Bell said bottles will continue be the container of choice for most bars and restaurants, but putting beer in cans opens opportunities in the boating, golf and sports venue business that aren't currently available.
"Right now cans are doing about 3 percent of the craft beer market," Larry Bell said. "They probably will skew a little bit higher in Michigan, we think, because the nature of drinking opportunities for cans in this state is greater than other states."

Bell said the final decision hasn't been made on which of his beer brands would end up in cans, nor has Bell's decided what size cans it would use.

Houghton's Keweenaw Brewing Co., which opened in 2004, was the first microbrewery in the state to can craft beer.

Rochester Mills Beer Co., of Rochester, and MillKing It Productions, of Royal Oak, are the only other breweries in the state to can.

Arcadia Brewing Co., of Battle Creek, and Brewery Vivant, of Grand Rapids, have purchased canning lines and plan to begin canning in April.

Saturday, March 19, 2011

Beer Tasting: Irish Beer at Dusty's Cellar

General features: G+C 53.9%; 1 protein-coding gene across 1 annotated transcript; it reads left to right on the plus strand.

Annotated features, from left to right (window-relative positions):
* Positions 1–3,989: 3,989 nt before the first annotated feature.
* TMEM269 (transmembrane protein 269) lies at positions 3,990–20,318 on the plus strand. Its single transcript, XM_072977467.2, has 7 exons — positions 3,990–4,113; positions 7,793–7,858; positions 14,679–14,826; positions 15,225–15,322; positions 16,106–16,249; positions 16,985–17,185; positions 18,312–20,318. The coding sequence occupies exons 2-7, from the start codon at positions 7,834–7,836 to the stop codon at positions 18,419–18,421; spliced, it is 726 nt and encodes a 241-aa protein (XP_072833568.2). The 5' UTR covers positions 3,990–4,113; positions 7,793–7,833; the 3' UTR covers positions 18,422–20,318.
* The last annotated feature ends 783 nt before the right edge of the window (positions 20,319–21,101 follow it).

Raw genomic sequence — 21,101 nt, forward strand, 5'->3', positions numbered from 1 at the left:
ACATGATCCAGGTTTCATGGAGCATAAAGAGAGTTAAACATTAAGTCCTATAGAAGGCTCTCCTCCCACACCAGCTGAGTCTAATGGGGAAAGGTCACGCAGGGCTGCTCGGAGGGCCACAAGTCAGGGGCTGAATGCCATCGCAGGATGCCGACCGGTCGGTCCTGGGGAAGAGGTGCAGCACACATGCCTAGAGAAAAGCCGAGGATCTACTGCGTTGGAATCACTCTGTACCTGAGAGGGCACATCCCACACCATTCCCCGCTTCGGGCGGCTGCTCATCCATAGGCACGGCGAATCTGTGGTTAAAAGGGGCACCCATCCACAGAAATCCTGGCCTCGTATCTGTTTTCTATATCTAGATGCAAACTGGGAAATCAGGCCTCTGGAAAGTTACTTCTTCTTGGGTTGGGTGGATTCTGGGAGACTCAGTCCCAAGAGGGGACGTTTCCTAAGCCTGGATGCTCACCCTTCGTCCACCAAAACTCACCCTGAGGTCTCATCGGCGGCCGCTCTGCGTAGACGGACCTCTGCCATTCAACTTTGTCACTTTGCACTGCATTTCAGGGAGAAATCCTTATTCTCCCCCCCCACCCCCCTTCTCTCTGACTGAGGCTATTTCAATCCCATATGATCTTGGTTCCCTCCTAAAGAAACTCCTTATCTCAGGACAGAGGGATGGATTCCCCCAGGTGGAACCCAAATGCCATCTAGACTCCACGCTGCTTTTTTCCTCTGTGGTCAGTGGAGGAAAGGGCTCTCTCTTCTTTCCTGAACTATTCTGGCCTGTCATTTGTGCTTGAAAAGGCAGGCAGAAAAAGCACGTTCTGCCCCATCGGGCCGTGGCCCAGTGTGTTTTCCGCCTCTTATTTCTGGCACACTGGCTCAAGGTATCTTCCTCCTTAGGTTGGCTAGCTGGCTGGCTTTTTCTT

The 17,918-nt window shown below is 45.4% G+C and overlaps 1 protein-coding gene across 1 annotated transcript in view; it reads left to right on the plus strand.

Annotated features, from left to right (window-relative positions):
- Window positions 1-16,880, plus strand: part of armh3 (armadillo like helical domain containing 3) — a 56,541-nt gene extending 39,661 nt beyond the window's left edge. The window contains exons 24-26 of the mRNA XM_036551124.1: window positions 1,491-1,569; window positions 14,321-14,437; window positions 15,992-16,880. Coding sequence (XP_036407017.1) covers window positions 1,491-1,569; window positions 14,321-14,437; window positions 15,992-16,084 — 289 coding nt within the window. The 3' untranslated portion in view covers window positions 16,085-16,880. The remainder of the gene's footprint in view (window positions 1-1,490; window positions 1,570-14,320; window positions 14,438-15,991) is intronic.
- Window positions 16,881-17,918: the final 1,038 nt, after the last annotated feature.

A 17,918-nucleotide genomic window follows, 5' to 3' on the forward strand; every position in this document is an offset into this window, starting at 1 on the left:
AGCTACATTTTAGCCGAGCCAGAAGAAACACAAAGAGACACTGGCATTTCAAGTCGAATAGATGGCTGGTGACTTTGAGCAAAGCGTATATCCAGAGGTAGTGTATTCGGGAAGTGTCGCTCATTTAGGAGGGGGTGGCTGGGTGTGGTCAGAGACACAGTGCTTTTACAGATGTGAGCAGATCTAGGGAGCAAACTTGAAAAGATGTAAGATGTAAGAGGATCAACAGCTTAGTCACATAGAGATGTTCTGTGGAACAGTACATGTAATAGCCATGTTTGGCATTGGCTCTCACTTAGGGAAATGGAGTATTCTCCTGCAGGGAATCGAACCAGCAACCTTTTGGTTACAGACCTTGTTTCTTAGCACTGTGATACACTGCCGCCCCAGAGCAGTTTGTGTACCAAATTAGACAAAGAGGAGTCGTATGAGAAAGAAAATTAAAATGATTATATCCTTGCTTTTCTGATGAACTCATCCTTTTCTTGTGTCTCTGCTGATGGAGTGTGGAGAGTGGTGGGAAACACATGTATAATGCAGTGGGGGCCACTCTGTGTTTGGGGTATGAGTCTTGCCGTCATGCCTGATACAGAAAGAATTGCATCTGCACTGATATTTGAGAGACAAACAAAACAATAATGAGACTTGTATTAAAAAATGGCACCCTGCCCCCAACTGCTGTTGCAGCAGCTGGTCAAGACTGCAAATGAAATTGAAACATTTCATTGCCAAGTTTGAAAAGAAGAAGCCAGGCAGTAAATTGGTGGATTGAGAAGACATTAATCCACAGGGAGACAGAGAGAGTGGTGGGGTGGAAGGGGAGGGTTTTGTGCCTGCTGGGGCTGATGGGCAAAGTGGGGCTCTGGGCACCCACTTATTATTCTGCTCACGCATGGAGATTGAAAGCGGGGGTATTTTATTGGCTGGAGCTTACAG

Dusty's Cellar near Lansing, MI offered a St. Patrick's Day Beer Tasting. Dusty's Cellar usually specializes in wine. From my experience, they are also clearly knowledgeable about beer.
From the list above, I sampled : Harp, Wexford Creme Ale, Murphy's Stout, Guinness Foreign Extra, Magner's Cider, McSorley's Pale Ale, Sam Adams Red, McSorley's Black Lager, Short's Uncle Steve's Stout. (Plus a special tasting of Dark Horse Brewery's Blueberry Stout.)

For those who haven't tried Harp in a few years, you're in for a surprise! It has been reformulated and is now hoppier and fruitier than before. This is a nice, light, Irish brew.

Wexford Creme Ale lacked bitterness, and tasted like the love child of an ale and a creme sherry. This paired very nicely with the assortment of Irish cheese that was offered. For me, it was good, but lacked complexity. This creme ale only struck one note.

We skipped on the Smithwick's and Guinness Draught because we already knew what those tasted like. But there was a lot of nostalgia for these two among the other tasters at the tasting.

Murphy's Stout is very similar to the Guinness Draught. Murphy's has a bit more of the coffee flavor that can come out in a stout, and it was heavier. It also tasted cleaner than a Guinness.

The Guinness Foreign Extra was one of the favorites from the Irish table. It has a very bold flavor with sourness that's rare in stouts, and you can taste the alcohol. Guinness got it right when brewing the Foreign Extra. It's everything that traditional Guinness is lacking.

Magner's Cider was not one of my favorites of the night. This is likely because it's not actually a beer, and it's much too sweet. You get left with a pleasant green apple flavor at the end note.